PLACES TO VISIT
The following sites provide just a sampling of the places along the trail that you can visit right now:
The Smithsonian National Museum of American History - View the original Star-Spangled Banner. The almost 200-year old, 30-by 34-foot flag is displayed in a special environmentally-controlled chamber. An interactive table with a tactile image allows visitors to investigate key details of the flag and how it was made.
Jefferson Patterson Park and Museum - On June 26, 1814, the Battle of St. Leonard Creek took place at what is now the site of Jefferson Patterson Park and Museum. In this fierce battle British ships, boats, and rocket barges fought against the war barges of the Chesapeake Flotilla supported by gun batteries on what is now park property. JPPM recently opened a new exhibit on the War of 1812 and its impacts on our lives today. The park also provides an 1812-themed audio tour.
Calvert Marine Museum -- the museum's permanent exhibit, Maritime Patuxent: A River and Its People tells the story of human activity along the Patuxent River from the colonial period to present. The exhibit features the War of 1812 on the Chesapeake, with artifacts on display from underwater excavations of Joshua Barney's flagship Scorpion.
Maryland Star-Spangled Banner Scenic Byway -- Maryland has designated 19 byways that follow 2,487 miles of roads which offer a taste of Maryland's scenic beauty, history and culture. The Star-Spangled Banner Byway is the land component of the National HIstoric Trail. Auto routes follow and commemorate the historic routes of British and Americans in the months leading to the Battle for Baltimore.
North Point State Park -- The Defenders Trail was used during the War of 1812, and passes through the park. North Point was also the site of the historical Bay Shore Amusement Park, a popular destination for summer visitors from 1906 until it closed in 1947. Follow in the footsteps of the British along North Point Road to North Point State Battlefield and Battle Acre Park in Dundalk, where the Battle of North Point took place in September 1814.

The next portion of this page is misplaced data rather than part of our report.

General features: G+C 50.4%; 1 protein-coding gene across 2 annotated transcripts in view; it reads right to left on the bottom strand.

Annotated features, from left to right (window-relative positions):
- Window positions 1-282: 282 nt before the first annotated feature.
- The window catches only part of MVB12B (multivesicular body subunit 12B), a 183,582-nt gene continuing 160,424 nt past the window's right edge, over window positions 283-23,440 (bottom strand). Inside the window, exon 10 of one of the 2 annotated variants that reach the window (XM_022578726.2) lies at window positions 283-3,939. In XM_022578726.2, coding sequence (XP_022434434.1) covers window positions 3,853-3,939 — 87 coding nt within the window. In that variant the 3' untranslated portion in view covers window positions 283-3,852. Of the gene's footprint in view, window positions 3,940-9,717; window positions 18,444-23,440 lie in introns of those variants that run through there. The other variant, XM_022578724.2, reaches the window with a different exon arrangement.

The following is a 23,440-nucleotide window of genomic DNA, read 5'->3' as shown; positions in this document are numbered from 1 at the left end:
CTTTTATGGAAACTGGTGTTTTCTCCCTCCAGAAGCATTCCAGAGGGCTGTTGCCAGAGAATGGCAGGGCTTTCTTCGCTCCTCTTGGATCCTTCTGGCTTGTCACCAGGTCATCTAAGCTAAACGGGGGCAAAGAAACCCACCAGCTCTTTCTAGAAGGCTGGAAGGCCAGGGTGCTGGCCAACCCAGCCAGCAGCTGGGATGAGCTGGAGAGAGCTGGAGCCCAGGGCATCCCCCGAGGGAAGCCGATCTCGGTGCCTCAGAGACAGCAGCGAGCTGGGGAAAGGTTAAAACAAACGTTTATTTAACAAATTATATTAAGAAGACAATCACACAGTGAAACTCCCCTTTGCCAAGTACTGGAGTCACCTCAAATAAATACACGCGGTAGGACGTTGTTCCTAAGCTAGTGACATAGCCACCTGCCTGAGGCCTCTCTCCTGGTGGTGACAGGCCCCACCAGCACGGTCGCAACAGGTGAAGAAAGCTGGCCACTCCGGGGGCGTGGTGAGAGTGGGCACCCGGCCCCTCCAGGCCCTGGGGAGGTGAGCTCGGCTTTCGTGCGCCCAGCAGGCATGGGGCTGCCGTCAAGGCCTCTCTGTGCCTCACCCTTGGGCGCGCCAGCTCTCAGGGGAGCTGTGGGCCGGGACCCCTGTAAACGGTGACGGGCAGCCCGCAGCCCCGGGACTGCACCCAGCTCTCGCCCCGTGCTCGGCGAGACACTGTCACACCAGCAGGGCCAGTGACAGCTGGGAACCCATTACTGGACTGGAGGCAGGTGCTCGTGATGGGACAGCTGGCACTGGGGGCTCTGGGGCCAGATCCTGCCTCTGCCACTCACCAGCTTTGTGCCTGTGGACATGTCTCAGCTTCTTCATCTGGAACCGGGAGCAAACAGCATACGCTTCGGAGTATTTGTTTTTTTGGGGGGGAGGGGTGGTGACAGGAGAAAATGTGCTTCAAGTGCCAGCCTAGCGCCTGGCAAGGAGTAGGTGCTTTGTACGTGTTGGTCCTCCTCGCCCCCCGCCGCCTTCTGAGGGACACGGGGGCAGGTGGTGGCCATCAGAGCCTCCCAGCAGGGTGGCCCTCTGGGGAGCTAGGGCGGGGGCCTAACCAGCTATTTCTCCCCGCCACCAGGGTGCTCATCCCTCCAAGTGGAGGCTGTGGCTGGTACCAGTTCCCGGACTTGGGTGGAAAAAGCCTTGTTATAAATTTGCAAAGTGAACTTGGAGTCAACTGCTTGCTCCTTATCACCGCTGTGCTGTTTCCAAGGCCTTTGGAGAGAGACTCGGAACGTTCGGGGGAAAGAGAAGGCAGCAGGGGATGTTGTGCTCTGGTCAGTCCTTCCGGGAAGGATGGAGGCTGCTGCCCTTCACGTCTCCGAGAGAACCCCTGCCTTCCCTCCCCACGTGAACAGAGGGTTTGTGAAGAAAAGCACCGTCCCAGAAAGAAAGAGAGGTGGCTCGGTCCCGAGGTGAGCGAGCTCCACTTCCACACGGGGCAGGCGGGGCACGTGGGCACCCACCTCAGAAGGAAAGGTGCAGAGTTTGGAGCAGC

Bladensburg Waterfront Park -- Bladensburg Waterfront Park, formerly known as Bladensburg Marina, is a newly revitalized park along the Anacostia River, nestled among the Port Towns of Bladensburg, Colmar Manor and Cottage City. The park features a public boat ramp, fishing pier, picnic pavilion, playground, a B & O Railroad caboose, community boathouse (storage facility) and historical displays.
Theodore Roosevelt Island - During the War, the island was known both as Mason Island and Analostan Island and it was owned by John Mason, who was the son of the Founding Father George Mason. John was a close friend of President Madison and was with him for much of the President's escape from Washington, D.C. Mason even escorted the President out of the city on the ferry he ran between Georgetown and Theodore Roosevelt Island. Upon his return to Washington, D.C. after the burning, he handled POW exchanges between the British and the Americans. While I have yet to find the definitive primary source proof, I belived that John Mason, who also owned a townhouse in Georgetown was the person who asked Francis Scott Key to go to Maryland to arranged the freedom for Dr. Beanes.
United States Naval Academy Museum -- Visit a beautifully renovated exhibit hall overflowing with artifacts, flags, and stories of those who have defended American democracy from the early days of the American Republic until today. The museum includes a room on naval maneuvers leading up to and throughout the War of 1812.
Did You Know?
The British burned the White House in 1814. Only a shell survived, and reconstruction was not completed until 1818.